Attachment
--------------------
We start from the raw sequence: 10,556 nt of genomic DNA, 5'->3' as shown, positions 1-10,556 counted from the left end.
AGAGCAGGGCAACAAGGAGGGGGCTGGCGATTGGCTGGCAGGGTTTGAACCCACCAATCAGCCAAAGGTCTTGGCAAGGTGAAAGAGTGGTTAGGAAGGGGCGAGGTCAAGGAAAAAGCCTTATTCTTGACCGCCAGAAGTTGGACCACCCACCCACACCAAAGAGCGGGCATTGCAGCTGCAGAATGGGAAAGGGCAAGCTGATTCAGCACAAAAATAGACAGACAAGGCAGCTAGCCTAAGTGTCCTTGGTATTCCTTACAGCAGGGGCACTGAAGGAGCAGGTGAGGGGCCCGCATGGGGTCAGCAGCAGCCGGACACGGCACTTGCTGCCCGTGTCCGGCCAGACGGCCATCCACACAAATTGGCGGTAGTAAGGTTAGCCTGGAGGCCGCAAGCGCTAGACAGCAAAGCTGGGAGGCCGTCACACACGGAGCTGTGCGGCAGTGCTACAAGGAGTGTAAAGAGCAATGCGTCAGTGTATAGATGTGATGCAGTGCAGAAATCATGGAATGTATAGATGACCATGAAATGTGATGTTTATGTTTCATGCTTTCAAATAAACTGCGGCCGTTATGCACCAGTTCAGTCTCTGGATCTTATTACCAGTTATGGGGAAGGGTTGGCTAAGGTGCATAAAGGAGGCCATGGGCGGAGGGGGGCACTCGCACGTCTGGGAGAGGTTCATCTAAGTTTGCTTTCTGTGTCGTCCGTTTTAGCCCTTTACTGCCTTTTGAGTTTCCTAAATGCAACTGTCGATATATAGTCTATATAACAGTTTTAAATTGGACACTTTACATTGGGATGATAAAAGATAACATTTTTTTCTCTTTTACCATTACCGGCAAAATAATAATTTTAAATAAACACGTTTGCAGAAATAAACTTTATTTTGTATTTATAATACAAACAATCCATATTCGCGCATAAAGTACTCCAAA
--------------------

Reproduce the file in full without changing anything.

We start from the raw sequence: 10,556 nt of genomic DNA, 5'->3' as shown, positions 1-10,556 counted from the left end.
AGAGCAGGGCAACAAGGAGGGGGCTGGCGATTGGCTGGCAGGGTTTGAACCCACCAATCAGCCAAAGGTCTTGGCAAGGTGAAAGAGTGGTTAGGAAGGGGCGAGGTCAAGGAAAAAGCCTTATTCTTGACCGCCAGAAGTTGGACCACCCACCCACACCAAAGAGCGGGCATTGCAGCTGCAGAATGGGAAAGGGCAAGCTGATTCAGCACAAAAATAGACAGACAAGGCAGCTAGCCTAAGTGTCCTTGGTATTCCTTACAGCAGGGGCACTGAAGGAGCAGGTGAGGGGCCCGCATGGGGTCAGCAGCAGCCGGACACGGCACTTGCTGCCCGTGTCCGGCCAGACGGCCATCCACACAAATTGGCGGTAGTAAGGTTAGCCTGGAGGCCGCAAGCGCTAGACAGCAAAGCTGGGAGGCCGTCACACACGGAGCTGTGCGGCAGTGCTACAAGGAGTGTAAAGAGCAATGCGTCAGTGTATAGATGTGATGCAGTGCAGAAATCATGGAATGTATAGATGACCATGAAATGTGATGTTTATGTTTCATGCTTTCAAATAAACTGCGGCCGTTATGCACCAGTTCAGTCTCTGGATCTTATTACCAGTTATGGGGAAGGGTTGGCTAAGGTGCATAAAGGAGGCCATGGGCGGAGGGGGGCACTCGCACGTCTGGGAGAGGTTCATCTAAGTTTGCTTTCTGTGTCGTCCGTTTTAGCCCTTTACTGCCTTTTGAGTTTCCTAAATGCAACTGTCGATATATAGTCTATATAACAGTTTTAAATTGGACACTTTACATTGGGATGATAAAAGATAACATTTTTTTCTCTTTTACCATTACCGGCAAAATAATAATTTTAAATAAACACGTTTGCAGAAATAAACTTTATTTTGTATTTATAATACAAACAATCCATATTCGCGCATAAAGTACTCCAAA